The main thing is to read over the contract carefully. Know the Option Deposit amount, rental/lease rate, duration of the lease and date to exercise your option, future purchase amount, and will any of the rental/lease funds go towards the down payment funds for a loan. If you don't understand the contract, have a real estate lawyer go over it with you and advise you if needed.
A lease with option to buy is simply when you lease the property for a given period of time with an option to purchase the property at the end of the lease. Typically, you complete a full purchase agreement and deposit your â€œoptionâ€ money into escrow. When you execute your purchase agreement, the â€œoptionâ€ money and any other payments such as a percentage of your monthly payments, are counted toward the purchase price, etc. If you fail to complete the purchase, typically all or part of your â€œoptionâ€ money is forfeited to the seller. These are all negotiable terms.
I am doing one now as we speak. It is a win win situation because my buyer can not qualify for the loan until next year - also this particular house has been on the market for awhile and the seller was going to lease it anyway. So we put together the terms, deposit, and the amount she is going to purchase it for. Also there is a portion of the payment going towards the purchase and part of the deposit as well.
Also you have to consider the repairs necessary so that you know what you are buying. I would suggest doing a home inspection and having the seller do the repairs or negotiate that. This one had a lot of termite damage so we requested tenting.
Also check out this website for more information:
I'd have to see exactly what the situation is with this MLS opportunity you saw. But here's the gist of a lease option. This basically means you are leasing or renting a property with an option to buy it at a future date. The future price of the property should be fixed at the time the lease-option is signed. There are lots of other variables that can be looked at too. Let me know if I can help.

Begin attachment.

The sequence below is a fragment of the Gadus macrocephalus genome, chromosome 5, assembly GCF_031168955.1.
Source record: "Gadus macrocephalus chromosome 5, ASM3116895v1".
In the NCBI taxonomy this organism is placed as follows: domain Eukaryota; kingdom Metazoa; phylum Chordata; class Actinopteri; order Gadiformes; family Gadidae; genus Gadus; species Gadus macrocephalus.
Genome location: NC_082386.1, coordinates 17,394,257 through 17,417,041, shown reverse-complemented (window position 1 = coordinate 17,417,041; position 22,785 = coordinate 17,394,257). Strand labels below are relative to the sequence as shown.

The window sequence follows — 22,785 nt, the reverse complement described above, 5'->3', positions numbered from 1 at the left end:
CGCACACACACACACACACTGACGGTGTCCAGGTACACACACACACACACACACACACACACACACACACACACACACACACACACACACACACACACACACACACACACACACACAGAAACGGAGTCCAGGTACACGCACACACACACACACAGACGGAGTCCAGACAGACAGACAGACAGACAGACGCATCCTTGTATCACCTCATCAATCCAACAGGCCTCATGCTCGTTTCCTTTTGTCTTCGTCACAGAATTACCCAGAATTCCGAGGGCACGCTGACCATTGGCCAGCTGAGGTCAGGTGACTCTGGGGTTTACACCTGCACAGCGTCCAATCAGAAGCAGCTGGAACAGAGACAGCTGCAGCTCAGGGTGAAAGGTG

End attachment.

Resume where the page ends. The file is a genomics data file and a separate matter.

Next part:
Every seller has different terms..some terms are lease for a year and 1/2 your rent money will be applied to the purchase price, your closing costs and or repairs. Some sellers are less generous than others with terms.
If there is a home you want to purchase and the seller does not agree to these terms ..maybe you can get a
Have you seen the home...if not I will be more than happy to show you the property...or call and try and negotiate terms for you.
Please call me with any other questions. 949 873 7003 or 760 473 5353
Having said that, the good side of a lease option is IT can happen now and you dont have to wait until you file your tax returns. In other words you dont have to put your life on hold. If you find someone that is willing to do this even for a short term it could be a win win for everybody. You can get the home you want and they can get some income or debt relief on a home they no longer need. A lease option is simply what it says it is. You lease the property for X amount of time and at the end of that time you have the option to purchase the home at the already agreed upon price. Some people carry their lease option out for several years and then purchase the property at the end of that time for something like $1.00
On thing to always look for is the terms and conditions. You want to make sure if you are doing one for several years that the owner of the property cant simply come and evict you if you are only a few days late with your payment. The usualy time in my area for someone to be considered in default is between 45-60 days. Never sign a lease/option that only give you 4 or 5 days and if you dont pay you can be evicted.
Always make sure you keep insurance on your property and make sure the owner or lessor is keeping insurance on their portion of the property. If the owner of the property is charging you for the insurance make sure you are an additional insured on the policy.
Best of Luck in your endeavors!